English Standard Version who long for death, but it comes not, and dig for it more than for hidden treasures, Berean Study Bible who long for death that does not come, and search for it like hidden treasure, New American Standard Bible Who long for death, but there is none, And dig for it more than for hidden treasures, New King James Version Who long for death, but it does not come, And search for it more than hidden treasures; King James Bible Which long for death, but it cometh not; and dig for it more than for hid treasures; Christian Standard Bible who wait for death, but it does not come, and search for it more than for hidden treasure, Contemporary English Version I keep longing for death more than I would seek a valuable treasure.
Good News Translation They wait for death, but it never comes; they prefer a grave to any treasure. Holman Christian Standard Bible who wait for death, but it does not come, and search for it more than for hidden treasure, International Standard Version To those who are longing for death— even though it does not come?
To those who search for it more than for hidden treasure? A major stroke some few years ago deprived her of speech by partially paralyzing her throat and facial muscles. Age, frailty, and arthritis have done the rest. Her niece, her only family and only marginally connected to the parish, has asked me to see her. That was many years ago.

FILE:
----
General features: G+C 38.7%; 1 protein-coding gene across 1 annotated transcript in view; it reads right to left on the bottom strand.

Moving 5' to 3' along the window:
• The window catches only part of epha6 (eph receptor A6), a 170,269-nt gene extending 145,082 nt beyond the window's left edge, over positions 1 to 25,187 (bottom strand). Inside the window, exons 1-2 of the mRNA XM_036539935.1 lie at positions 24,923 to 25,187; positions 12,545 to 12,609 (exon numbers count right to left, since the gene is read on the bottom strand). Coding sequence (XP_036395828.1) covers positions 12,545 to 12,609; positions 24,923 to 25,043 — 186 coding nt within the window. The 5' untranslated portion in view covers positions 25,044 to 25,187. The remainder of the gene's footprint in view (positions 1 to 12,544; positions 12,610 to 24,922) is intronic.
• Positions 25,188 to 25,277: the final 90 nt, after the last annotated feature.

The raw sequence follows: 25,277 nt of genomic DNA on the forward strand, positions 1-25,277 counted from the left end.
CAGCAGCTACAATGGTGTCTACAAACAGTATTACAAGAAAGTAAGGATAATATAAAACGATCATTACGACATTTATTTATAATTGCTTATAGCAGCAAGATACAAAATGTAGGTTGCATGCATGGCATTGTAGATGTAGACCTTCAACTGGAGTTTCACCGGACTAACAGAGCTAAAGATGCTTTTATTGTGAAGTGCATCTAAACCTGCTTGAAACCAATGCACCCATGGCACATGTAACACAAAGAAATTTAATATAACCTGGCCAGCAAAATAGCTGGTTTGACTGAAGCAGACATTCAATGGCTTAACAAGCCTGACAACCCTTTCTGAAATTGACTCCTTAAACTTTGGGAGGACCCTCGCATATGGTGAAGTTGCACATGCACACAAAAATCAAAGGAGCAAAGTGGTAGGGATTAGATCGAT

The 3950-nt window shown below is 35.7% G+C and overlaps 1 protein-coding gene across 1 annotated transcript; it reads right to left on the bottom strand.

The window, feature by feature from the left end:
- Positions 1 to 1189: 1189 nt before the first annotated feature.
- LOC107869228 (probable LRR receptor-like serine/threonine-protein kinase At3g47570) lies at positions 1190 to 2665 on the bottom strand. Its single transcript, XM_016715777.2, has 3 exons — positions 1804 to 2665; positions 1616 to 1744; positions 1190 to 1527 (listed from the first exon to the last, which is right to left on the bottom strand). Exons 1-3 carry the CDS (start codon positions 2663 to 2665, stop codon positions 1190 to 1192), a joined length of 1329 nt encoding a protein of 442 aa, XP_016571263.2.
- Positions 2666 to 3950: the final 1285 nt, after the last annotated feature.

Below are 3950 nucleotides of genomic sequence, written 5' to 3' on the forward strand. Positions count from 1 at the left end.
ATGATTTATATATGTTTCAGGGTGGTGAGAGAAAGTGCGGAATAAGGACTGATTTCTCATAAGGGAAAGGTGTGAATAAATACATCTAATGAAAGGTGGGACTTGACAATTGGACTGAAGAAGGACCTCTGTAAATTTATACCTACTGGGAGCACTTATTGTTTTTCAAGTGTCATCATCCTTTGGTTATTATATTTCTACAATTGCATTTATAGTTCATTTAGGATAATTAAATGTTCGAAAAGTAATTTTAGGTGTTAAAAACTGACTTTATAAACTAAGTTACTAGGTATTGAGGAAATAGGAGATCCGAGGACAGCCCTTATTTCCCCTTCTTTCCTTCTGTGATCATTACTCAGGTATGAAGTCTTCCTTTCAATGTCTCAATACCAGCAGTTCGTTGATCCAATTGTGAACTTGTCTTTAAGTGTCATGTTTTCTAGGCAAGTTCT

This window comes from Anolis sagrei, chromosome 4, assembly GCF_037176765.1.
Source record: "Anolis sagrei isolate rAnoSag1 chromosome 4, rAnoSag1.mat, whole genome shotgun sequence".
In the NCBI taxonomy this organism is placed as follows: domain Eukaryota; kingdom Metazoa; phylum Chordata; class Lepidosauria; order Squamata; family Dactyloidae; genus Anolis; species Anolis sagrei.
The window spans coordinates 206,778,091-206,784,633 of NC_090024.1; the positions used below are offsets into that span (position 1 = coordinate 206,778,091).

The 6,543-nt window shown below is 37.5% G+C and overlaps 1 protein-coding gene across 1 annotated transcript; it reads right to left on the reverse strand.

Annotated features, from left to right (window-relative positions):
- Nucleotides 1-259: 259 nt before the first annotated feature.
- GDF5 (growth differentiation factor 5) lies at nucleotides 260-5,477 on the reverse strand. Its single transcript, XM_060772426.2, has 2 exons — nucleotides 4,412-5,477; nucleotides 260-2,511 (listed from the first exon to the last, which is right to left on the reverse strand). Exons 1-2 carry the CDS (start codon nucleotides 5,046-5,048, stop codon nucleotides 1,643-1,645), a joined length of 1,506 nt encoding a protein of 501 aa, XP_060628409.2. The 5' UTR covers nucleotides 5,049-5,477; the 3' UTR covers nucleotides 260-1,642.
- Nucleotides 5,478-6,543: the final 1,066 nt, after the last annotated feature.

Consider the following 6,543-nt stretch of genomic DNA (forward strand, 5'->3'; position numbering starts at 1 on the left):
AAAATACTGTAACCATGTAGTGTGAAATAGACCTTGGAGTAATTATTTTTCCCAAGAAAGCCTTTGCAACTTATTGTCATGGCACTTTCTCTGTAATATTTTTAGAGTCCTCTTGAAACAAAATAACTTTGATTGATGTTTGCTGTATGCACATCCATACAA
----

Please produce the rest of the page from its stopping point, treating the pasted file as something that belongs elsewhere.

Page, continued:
Preparing for Death – A Guide for Caregivers
She has great difficulty swallowing because of the paralysis. She drools continually. Her tongue lolls to one side, some portion of it always outside her mouth. She has no teeth; they were removed after the stroke to aid her swallowing. She is embarrassed by her appearance and holds a tissue to her lower face, hiding, absorbing the saliva.
Talking About Death Won't Kill You: The Essential Guide to End-of-Life Conversations
She communicates with an occasional grunt, all she can manage vocally, and laboriously writes responses and questions in a large, childish hand on an oversized note pad. Her eyesight is poor. She writes blind, huge looping letters in a long scrawl. I have to ask her to write it again, and once more, frustrated with myself that I cannot read it the first time and must ask a second and a third time. Her mind is active, inquisitive. She has numerous talking books for the blind about her room.
Some, I note, are very recent titles.
- The Ravens Eye (Short Twisted Tales Book 5);
- Because you want it (Goodgirl gone bad Book 1).
- Rev. Gary Davis – Death Don't Have No Mercy Lyrics | Genius Lyrics.
- Globalization and Sovereignty.
- You Just Dont Know?
Bone marrow was no longer making red or white blood cells, not even platelets. The marrow was only churning out cancer cells. In a process similar to churning butter, his blood was thickening with homogenous, malicious content: cancer. And like churning butter, it was exhausting work.
The battered remnants of his healthy self were beaten down by chemo. And yet, every fiber pressed on.
He was so very tired. You could see it in his eyes.